Of course, sexual health educators should still teach everyone to protect themselves against HIV/AIDS. But researchers have created an interactive online “HIV/AIDS Atlas,” which shows how only one-fifth of America’s counties make up 80 percent of the cases. It’s sometimes hard to make public health topics “interesting” and “cool,” but a map does a good job of it! The places where the overwhelming majority of HIV/AIDs cases are located all have demographics that skew gay, black, Asian and Latino (based on data from 2005-07). The virus is most prevalent in counties that include large urban centers like New York City, Atlanta, San Francisco, Miami, and Hartford, Connecticut. You can poke around your own county on the National HIV/AIDS Atlas web site and search by county/parish or U.S. Congressional District.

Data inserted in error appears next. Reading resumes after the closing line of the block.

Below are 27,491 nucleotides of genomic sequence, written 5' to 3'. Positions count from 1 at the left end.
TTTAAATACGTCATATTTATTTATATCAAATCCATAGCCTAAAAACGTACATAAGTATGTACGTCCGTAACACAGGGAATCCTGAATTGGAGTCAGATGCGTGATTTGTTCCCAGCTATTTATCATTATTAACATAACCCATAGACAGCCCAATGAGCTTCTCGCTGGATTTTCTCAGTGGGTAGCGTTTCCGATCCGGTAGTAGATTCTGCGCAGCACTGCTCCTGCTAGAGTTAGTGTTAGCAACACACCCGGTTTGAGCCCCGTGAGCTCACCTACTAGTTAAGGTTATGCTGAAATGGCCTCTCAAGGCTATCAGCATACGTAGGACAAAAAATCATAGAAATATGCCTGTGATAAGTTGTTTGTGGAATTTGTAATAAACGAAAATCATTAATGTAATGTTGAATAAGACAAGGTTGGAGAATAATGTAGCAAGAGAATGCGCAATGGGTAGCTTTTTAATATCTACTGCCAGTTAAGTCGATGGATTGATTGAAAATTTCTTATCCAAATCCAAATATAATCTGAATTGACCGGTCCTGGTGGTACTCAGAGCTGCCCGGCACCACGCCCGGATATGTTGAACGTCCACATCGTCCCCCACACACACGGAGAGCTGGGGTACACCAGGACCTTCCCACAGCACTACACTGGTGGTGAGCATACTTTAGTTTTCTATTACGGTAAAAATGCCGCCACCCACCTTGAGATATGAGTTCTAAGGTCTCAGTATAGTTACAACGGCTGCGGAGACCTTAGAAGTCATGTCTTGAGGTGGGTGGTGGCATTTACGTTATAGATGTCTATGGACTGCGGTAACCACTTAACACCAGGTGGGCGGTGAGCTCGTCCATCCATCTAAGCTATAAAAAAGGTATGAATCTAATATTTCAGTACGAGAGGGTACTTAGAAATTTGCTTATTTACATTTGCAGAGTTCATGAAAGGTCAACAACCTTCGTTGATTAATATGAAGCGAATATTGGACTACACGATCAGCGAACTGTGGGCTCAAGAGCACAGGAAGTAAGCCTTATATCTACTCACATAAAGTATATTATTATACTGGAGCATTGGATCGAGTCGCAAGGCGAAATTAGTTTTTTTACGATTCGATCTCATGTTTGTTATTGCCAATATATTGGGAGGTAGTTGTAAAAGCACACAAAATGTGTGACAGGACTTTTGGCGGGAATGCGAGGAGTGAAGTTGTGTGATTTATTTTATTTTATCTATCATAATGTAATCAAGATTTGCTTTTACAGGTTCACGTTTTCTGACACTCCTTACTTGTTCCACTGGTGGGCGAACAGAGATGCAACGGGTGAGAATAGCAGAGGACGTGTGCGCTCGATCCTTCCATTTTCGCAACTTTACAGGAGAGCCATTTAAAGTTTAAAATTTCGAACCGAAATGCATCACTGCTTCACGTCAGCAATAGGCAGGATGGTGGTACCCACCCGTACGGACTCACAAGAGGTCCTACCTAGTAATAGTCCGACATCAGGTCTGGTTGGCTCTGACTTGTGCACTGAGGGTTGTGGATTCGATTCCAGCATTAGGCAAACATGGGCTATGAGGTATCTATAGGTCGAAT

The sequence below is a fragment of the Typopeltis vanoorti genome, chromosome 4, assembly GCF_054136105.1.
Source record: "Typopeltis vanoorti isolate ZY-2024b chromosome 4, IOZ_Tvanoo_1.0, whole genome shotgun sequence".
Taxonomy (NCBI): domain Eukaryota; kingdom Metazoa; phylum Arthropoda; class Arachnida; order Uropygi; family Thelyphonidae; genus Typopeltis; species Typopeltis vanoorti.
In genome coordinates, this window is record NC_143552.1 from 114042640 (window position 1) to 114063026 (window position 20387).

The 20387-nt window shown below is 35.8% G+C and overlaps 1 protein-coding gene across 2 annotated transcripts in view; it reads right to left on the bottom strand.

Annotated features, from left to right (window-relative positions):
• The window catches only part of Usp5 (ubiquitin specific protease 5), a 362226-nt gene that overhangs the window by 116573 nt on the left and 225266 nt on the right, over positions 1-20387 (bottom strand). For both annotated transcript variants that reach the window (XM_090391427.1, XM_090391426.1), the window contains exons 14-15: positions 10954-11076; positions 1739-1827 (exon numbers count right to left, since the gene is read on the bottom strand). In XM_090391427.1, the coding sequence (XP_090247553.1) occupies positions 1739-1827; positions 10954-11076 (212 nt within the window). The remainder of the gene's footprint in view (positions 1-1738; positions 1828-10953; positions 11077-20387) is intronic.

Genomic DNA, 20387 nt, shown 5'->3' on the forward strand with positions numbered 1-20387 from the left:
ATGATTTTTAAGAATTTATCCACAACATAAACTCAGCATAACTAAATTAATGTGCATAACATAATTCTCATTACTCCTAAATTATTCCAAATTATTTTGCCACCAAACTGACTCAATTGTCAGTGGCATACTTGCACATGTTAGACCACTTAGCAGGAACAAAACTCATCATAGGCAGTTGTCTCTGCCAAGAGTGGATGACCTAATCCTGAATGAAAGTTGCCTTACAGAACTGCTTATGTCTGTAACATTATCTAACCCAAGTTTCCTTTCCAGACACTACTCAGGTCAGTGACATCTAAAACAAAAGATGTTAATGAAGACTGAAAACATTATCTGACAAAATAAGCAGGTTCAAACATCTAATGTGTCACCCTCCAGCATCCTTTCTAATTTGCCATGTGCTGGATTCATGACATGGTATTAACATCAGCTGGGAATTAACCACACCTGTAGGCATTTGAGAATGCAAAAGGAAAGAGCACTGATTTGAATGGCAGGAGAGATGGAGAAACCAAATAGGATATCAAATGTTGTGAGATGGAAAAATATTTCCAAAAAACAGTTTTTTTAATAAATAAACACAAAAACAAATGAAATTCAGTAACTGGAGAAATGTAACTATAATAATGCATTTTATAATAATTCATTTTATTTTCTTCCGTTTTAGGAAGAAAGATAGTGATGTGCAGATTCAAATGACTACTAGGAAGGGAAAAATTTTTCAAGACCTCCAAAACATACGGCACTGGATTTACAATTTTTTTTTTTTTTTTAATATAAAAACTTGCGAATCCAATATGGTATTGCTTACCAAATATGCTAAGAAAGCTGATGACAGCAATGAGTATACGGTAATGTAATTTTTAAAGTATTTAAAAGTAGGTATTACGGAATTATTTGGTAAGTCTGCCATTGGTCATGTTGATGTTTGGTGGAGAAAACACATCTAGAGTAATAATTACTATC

Researchers from the National Minority Quality Forum and Gilead Sciences, a drug company that makes medications to treat HIV, who created the map, say they hope policymakers will use this information to focus resources where they’re most needed. We agree that it’s so much more sensible for policy makers to allocate money for education, free condoms, free testing, free needles exchanges, etc. to the virus’ “hot spots.” But we also wonder if the fact that the map shows HIV is concentrated in mostly gay, mostly of color, mostly urban centers, will also further perpetuate negative stigmas about the disease? [Forbes]